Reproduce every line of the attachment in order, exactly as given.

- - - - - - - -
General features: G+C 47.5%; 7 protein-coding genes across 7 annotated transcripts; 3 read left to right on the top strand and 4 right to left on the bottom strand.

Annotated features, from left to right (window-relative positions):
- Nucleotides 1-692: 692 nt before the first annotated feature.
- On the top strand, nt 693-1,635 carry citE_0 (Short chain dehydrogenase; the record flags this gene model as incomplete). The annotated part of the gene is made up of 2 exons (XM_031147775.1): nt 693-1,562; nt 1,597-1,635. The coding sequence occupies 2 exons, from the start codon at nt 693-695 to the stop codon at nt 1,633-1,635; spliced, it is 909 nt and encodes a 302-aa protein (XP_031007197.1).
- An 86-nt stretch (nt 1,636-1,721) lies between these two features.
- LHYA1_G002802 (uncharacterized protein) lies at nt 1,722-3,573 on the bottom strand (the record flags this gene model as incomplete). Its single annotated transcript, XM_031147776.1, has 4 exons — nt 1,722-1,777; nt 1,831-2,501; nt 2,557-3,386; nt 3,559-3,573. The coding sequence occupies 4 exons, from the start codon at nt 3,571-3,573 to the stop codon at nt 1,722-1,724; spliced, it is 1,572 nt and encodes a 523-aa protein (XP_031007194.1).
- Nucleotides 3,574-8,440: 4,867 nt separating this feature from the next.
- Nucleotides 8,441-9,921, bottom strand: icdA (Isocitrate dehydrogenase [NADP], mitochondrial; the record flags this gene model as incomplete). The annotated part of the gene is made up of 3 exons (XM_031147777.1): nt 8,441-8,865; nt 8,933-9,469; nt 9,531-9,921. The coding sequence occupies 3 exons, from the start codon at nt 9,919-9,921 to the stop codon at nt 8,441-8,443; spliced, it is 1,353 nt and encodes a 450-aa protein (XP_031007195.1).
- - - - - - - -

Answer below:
General features: G+C 47.5%; 7 protein-coding genes across 7 annotated transcripts; 3 read left to right on the top strand and 4 right to left on the bottom strand.

Annotated features, from left to right (window-relative positions):
- Nucleotides 1-692: 692 nt before the first annotated feature.
- On the top strand, nt 693-1,635 carry citE_0 (Short chain dehydrogenase; the record flags this gene model as incomplete). The annotated part of the gene is made up of 2 exons (XM_031147775.1): nt 693-1,562; nt 1,597-1,635. The coding sequence occupies 2 exons, from the start codon at nt 693-695 to the stop codon at nt 1,633-1,635; spliced, it is 909 nt and encodes a 302-aa protein (XP_031007197.1).
- An 86-nt stretch (nt 1,636-1,721) lies between these two features.
- LHYA1_G002802 (uncharacterized protein) lies at nt 1,722-3,573 on the bottom strand (the record flags this gene model as incomplete). Its single annotated transcript, XM_031147776.1, has 4 exons — nt 1,722-1,777; nt 1,831-2,501; nt 2,557-3,386; nt 3,559-3,573. The coding sequence occupies 4 exons, from the start codon at nt 3,571-3,573 to the stop codon at nt 1,722-1,724; spliced, it is 1,572 nt and encodes a 523-aa protein (XP_031007194.1).
- Nucleotides 3,574-8,440: 4,867 nt separating this feature from the next.
- Nucleotides 8,441-9,921, bottom strand: icdA (Isocitrate dehydrogenase [NADP], mitochondrial; the record flags this gene model as incomplete). The annotated part of the gene is made up of 3 exons (XM_031147777.1): nt 8,441-8,865; nt 8,933-9,469; nt 9,531-9,921. The coding sequence occupies 3 exons, from the start codon at nt 9,919-9,921 to the stop codon at nt 8,441-8,443; spliced, it is 1,353 nt and encodes a 450-aa protein (XP_031007195.1).